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Liquid Layout, I just love the name. Liquid Layout is a series of different rules that you can apply to objects on the page that don't go into effect until you change the page's size. We been able to change the page's size since the beginning of time, by going to the File menu and choosing Document Setup. So here you could change the page's size. But more commonly, especially in more recent versions of InDesign, people use either the Page tool here on the left, which is Shift+P, a keyboard shortcut I will be using a lot in the rest of the videos in this chapter, and you can use this to change the page size or you can also--let me go back to the Selection tool--in the Pages panel--let's move you up a bit--you can use this dropdown menu to change the page size of the selected page right here.
So we have been able to change page sizes and mix page sizes for a while, but whenever you do so, just the page sizes change, right? The items on that page don't change. And then you need to move them over and make them align to the new margins and resize them and scale them and so on; it's a lot of work. You maybe familiar with a timesaving feature called Layout Adjustment that a lot of people have used, and Layout Adjustment is still here. It's no longer an item under the Layout menu. But if you go up to the Margins and Columns dialog box, you will see Enable Layout Adjustment here.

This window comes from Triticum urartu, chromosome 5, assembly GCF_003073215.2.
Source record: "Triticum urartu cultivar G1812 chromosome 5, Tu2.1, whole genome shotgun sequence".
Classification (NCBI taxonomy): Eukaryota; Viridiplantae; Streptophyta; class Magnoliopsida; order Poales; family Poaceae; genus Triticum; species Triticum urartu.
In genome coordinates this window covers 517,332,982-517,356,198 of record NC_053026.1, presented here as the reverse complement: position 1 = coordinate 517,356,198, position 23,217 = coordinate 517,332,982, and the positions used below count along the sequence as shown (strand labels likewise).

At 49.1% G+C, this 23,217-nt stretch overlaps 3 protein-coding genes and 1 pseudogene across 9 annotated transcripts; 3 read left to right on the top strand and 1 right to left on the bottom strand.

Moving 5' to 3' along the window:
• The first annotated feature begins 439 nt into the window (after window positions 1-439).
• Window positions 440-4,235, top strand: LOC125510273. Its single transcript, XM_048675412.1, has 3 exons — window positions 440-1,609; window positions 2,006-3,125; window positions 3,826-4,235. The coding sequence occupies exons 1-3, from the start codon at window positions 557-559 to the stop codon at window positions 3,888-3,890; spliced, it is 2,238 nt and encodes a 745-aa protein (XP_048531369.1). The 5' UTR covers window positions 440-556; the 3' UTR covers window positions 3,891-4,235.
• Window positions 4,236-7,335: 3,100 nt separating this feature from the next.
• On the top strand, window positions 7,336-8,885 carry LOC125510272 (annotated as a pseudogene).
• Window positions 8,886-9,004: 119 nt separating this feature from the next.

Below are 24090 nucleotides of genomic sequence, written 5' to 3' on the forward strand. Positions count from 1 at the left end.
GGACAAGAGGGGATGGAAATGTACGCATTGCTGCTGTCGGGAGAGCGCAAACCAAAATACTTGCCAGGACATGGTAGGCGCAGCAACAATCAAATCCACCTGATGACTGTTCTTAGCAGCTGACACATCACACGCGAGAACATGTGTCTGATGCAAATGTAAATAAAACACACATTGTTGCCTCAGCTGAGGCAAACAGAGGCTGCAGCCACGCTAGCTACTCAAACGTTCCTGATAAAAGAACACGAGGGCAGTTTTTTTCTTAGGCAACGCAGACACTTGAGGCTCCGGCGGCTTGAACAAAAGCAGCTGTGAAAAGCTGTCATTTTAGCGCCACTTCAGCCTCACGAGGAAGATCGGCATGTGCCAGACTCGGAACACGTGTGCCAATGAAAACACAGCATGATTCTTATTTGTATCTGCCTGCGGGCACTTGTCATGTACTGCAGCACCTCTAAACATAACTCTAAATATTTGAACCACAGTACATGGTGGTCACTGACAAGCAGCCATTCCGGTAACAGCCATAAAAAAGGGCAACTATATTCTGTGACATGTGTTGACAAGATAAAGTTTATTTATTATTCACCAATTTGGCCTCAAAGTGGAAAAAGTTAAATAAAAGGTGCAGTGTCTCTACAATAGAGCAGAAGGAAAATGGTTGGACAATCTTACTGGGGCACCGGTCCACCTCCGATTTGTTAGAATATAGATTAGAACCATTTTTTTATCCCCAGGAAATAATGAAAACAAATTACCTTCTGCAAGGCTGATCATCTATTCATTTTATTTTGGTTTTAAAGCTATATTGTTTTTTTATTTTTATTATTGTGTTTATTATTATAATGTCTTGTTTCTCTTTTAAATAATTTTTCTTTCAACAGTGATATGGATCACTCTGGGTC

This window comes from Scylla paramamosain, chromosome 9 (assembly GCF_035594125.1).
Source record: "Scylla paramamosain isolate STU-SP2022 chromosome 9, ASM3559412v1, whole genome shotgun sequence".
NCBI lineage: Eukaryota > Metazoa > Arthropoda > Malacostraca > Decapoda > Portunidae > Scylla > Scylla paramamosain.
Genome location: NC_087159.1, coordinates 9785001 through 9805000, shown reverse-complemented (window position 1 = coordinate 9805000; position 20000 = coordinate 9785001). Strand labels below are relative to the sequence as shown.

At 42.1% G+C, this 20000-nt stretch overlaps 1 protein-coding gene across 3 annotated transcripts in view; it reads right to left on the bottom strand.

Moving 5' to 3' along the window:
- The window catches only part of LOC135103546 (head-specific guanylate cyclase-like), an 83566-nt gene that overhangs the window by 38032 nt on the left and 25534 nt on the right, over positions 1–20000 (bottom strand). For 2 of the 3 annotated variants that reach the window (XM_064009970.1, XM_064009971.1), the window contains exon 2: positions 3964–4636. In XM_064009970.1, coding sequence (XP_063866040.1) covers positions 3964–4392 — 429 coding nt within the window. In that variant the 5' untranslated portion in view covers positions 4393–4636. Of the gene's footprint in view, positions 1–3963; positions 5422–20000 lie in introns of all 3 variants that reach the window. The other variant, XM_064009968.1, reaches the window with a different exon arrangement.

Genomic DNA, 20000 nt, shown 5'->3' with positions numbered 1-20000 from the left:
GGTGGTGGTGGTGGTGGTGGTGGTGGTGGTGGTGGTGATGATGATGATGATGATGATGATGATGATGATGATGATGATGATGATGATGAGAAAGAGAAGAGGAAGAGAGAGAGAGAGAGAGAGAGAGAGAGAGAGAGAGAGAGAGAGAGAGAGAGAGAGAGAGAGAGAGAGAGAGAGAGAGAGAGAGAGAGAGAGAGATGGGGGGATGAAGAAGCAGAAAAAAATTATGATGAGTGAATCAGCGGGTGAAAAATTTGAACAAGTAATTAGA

It's also available in the Liquid Layout panel, and there is a Liquid Layout panel, not always required, but let's go ahead and open it. It's under the Window menu, go down to Interactive. I don't know why it's in Interactive, because liquid layout rules can be applied to many print projects as well, not just interactive, but this is where it is. So choose it here. I know you are never going to find this on your own. If you go to Liquid Layout menu, this is where the actual dialog box is for layout adjustment. I don't know why they didn't put a button leading you to this dialog box in Margins and Columns, but this is where they stash it.